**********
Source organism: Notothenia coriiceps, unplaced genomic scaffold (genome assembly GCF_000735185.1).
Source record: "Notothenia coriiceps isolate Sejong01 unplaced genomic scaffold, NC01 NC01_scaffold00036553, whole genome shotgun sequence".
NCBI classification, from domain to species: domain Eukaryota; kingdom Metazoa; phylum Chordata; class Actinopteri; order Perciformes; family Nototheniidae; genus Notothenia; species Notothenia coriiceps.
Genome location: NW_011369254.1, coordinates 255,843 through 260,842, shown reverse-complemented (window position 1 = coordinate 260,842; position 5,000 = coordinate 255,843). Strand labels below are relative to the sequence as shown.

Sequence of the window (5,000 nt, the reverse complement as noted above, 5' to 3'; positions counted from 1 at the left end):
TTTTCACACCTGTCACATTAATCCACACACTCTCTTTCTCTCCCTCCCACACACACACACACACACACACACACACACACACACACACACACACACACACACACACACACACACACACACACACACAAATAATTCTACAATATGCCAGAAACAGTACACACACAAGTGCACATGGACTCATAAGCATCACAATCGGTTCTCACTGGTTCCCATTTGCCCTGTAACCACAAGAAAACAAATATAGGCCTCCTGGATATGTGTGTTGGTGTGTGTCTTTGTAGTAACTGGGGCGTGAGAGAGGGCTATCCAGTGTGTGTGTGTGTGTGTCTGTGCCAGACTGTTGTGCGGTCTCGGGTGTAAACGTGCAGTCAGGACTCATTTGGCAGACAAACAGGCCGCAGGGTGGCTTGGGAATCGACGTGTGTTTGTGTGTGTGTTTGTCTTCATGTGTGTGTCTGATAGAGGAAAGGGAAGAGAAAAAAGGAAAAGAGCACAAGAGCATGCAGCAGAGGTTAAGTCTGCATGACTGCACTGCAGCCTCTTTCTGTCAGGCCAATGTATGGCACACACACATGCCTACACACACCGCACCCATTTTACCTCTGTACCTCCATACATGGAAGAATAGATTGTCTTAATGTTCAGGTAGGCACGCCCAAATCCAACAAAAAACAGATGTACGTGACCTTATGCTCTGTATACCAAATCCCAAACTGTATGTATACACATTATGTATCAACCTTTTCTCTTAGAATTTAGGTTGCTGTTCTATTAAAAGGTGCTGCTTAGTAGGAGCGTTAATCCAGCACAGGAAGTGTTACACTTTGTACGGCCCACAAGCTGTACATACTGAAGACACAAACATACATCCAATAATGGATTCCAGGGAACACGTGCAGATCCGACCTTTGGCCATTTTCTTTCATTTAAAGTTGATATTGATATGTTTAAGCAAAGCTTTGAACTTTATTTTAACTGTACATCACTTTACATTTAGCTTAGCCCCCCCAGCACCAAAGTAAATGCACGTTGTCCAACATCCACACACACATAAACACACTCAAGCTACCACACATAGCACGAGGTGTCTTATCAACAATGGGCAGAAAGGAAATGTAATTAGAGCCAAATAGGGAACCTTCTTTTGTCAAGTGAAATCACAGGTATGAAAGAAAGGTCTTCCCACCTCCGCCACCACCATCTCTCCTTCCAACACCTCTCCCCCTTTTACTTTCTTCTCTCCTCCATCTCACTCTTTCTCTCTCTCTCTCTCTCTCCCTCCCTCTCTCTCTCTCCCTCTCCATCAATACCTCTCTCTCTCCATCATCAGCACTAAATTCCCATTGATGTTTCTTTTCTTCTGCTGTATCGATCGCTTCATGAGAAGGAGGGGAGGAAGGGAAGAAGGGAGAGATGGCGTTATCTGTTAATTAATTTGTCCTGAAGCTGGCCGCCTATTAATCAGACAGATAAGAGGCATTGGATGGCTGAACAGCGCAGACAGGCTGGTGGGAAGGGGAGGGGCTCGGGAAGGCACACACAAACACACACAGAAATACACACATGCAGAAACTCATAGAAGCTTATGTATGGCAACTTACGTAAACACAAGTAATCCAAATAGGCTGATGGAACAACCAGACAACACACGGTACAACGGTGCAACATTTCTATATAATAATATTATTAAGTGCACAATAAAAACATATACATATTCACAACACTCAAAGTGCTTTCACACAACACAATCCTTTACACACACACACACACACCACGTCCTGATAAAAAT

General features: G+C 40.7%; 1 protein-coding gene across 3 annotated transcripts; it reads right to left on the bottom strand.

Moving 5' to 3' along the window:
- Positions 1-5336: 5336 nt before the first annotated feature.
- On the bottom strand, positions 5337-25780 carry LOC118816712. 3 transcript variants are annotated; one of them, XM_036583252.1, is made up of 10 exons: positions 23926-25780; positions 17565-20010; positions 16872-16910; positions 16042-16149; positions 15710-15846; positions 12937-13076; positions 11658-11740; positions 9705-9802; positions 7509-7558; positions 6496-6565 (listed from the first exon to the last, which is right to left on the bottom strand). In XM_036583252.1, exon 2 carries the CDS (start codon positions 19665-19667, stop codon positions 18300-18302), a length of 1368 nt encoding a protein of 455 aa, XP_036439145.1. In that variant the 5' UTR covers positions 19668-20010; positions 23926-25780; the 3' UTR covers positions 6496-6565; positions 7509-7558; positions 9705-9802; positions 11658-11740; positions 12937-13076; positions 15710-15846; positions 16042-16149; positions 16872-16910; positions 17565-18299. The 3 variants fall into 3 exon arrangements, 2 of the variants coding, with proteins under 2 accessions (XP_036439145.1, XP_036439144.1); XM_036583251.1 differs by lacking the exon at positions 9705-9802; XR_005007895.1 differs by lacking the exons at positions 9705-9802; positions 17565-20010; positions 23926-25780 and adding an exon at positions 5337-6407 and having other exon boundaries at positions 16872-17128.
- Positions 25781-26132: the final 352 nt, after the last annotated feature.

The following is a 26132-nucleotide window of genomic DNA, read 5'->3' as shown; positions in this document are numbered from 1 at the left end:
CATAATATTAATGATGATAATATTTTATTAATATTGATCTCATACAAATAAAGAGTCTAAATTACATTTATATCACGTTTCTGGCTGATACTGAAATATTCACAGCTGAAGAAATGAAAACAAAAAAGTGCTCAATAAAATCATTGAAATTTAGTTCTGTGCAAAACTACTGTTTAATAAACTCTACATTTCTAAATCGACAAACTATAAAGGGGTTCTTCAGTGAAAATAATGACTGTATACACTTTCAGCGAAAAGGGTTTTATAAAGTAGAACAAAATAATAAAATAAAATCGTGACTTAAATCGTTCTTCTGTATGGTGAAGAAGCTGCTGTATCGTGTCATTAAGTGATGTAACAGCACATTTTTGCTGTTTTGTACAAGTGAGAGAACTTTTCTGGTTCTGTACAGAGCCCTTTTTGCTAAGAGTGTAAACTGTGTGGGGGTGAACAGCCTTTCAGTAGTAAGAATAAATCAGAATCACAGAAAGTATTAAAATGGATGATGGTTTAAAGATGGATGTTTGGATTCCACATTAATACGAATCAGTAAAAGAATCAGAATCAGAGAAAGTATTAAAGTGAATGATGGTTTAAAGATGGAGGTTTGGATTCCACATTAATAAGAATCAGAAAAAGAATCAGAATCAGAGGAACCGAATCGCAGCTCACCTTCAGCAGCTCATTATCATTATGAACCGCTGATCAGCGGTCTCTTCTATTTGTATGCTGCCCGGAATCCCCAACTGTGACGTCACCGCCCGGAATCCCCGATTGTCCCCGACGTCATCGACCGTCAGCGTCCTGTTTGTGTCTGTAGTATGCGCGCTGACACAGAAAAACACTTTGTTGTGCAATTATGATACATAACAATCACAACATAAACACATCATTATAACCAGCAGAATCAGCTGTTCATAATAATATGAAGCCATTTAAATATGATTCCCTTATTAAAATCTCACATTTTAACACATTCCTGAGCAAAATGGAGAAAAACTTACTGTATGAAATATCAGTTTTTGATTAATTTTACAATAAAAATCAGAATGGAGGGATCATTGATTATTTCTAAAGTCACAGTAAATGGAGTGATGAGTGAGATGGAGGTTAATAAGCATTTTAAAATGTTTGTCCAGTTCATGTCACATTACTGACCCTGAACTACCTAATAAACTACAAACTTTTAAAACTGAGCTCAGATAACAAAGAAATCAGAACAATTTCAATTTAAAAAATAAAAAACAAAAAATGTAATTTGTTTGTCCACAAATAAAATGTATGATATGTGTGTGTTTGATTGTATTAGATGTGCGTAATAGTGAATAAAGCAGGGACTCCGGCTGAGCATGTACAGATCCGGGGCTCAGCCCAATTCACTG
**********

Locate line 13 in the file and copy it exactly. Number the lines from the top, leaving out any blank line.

CATAATATTAATGATGATAATATTTTATTAATATTGATCTCATACAAATAAAGAGTCTAAATTACATTTATATCACGTTTCTGGCTGATACTGAAATATTCACAGCTGAAGAAATGAAAACAAAAAAGTGCTCAATAAAATCATTGAAATTTAGTTCTGTGCAAAACTACTGTTTAATAAACTCTACATTTCTAAATCGACAAACTATAAAGGGGTTCTTCAGTGAAAATAATGACTGTATACACTTTCAGCGAAAAGGGTTTTATAAAGTAGAACAAAATAATAAAATAAAATCGTGACTTAAATCGTTCTTCTGTATGGTGAAGAAGCTGCTGTATCGTGTCATTAAGTGATGTAACAGCACATTTTTGCTGTTTTGTACAAGTGAGAGAACTTTTCTGGTTCTGTACAGAGCCCTTTTTGCTAAGAGTGTAAACTGTGTGGGGGTGAACAGCCTTTCAGTAGTAAGAATAAATCAGAATCACAGAAAGTATTAAAATGGATGATGGTTTAAAGATGGATGTTTGGATTCCACATTAATACGAATCAGTAAAAGAATCAGAATCAGAGAAAGTATTAAAGTGAATGATGGTTTAAAGATGGAGGTTTGGATTCCACATTAATAAGAATCAGAAAAAGAATCAGAATCAGAGGAACCGAATCGCAGCTCACCTTCAGCAGCTCATTATCATTATGAACCGCTGATCAGCGGTCTCTTCTATTTGTATGCTGCCCGGAATCCCCAACTGTGACGTCACCGCCCGGAATCCCCGATTGTCCCCGACGTCATCGACCGTCAGCGTCCTGTTTGTGTCTGTAGTATGCGCGCTGACACAGAAAAACACTTTGTTGTGCAATTATGATACATAACAATCACAACATAAACACATCATTATAACCAGCAGAATCAGCTGTTCATAATAATATGAAGCCATTTAAATATGATTCCCTTATTAAAATCTCACATTTTAACACATTCCTGAGCAAAATGGAGAAAAACTTACTGTATGAAATATCAGTTTTTGATTAATTTTACAATAAAAATCAGAATGGAGGGATCATTGATTATTTCTAAAGTCACAGTAAATGGAGTGATGAGTGAGATGGAGGTTAATAAGCATTTTAAAATGTTTGTCCAGTTCATGTCACATTACTGACCCTGAACTACCTAATAAACTACAAACTTTTAAAACTGAGCTCAGATAACAAAGAAATCAGAACAATTTCAATTTAAAAAATAAAAAACAAAAAATGTAATTTGTTTGTCCACAAATAAAATGTATGATATGTGTGTGTTTGATTGTATTAGATGTGCGTAATAGTGAATAAAGCAGGGACTCCGGCTGAGCATGTACAGATCCGGGGCTCAGCCCAATTCACTG